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Internet

Multilingual browsers make Web worldly

Internet World attendees got to surf the Web in multiple languages and talk to their search engines.

Internet World attendees this week got to surf the Web in multiple languages and talk to their search engines.

Alis Technologies today unveiled Tango, a multilingual browser created in partnership with Spyglass, to U.S. audiences. Tango includes interfaces in English, French, Italian, German, Russian, Spanish, Dutch, Norwegian, Danish, Finnish, Swedish, Arabic, Chinese, Japanese and Malay.

Users can set their own language preferences to query Web servers. For example, if a user chooses Greek as first preference, then Spanish, then English as a last resort, every Web connection made will first check for content in that lingual order.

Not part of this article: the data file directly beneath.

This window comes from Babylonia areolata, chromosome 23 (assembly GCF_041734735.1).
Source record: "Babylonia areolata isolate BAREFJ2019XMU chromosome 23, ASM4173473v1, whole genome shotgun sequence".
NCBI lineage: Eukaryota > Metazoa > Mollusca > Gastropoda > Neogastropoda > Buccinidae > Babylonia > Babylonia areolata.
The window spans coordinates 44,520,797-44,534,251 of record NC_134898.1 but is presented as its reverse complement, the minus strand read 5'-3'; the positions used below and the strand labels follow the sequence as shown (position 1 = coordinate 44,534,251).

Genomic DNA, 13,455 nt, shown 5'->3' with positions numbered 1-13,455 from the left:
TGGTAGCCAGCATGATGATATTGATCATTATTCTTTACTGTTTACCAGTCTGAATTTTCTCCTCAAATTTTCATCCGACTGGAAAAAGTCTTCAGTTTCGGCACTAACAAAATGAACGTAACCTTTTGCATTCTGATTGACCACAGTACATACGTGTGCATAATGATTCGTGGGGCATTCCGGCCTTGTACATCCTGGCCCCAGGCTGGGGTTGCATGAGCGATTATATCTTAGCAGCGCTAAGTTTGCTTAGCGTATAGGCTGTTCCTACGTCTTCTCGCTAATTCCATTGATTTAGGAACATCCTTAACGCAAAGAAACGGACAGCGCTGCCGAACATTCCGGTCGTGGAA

The software ranges from $40 to $70, depending on bundling options, and is available now for Windows 3.1 and Windows 95. Tango also reads multiple character sets on the same page but does not translate them.

BBN isn't ready to introduce a product but did demonstrate new technology to let users talk their way through the Web. The company is demonstrating Speak'n'Surf, speech recognition technology with a 40,000-word vocabulary that works with Web search engines such as Lycos, Alta Vista, and InfoSeek. The company claims there is no need to train the software to recognize the voices of specific users.

"It lets you talk to your computer the way you'd talk to a librarian or researcher," BBN engineer Sean Colbath said. "Instead of using keywords, you'd say, 'I want to know more about gas prices in California.'"

Colbath claims the technology has an accuracy rate of 85 percent to 90 percent. BBN is looking for search engine providers or other companies to license the Speak'n'Surf technology and incorporate it into their services, but the company didn't announce any deals.

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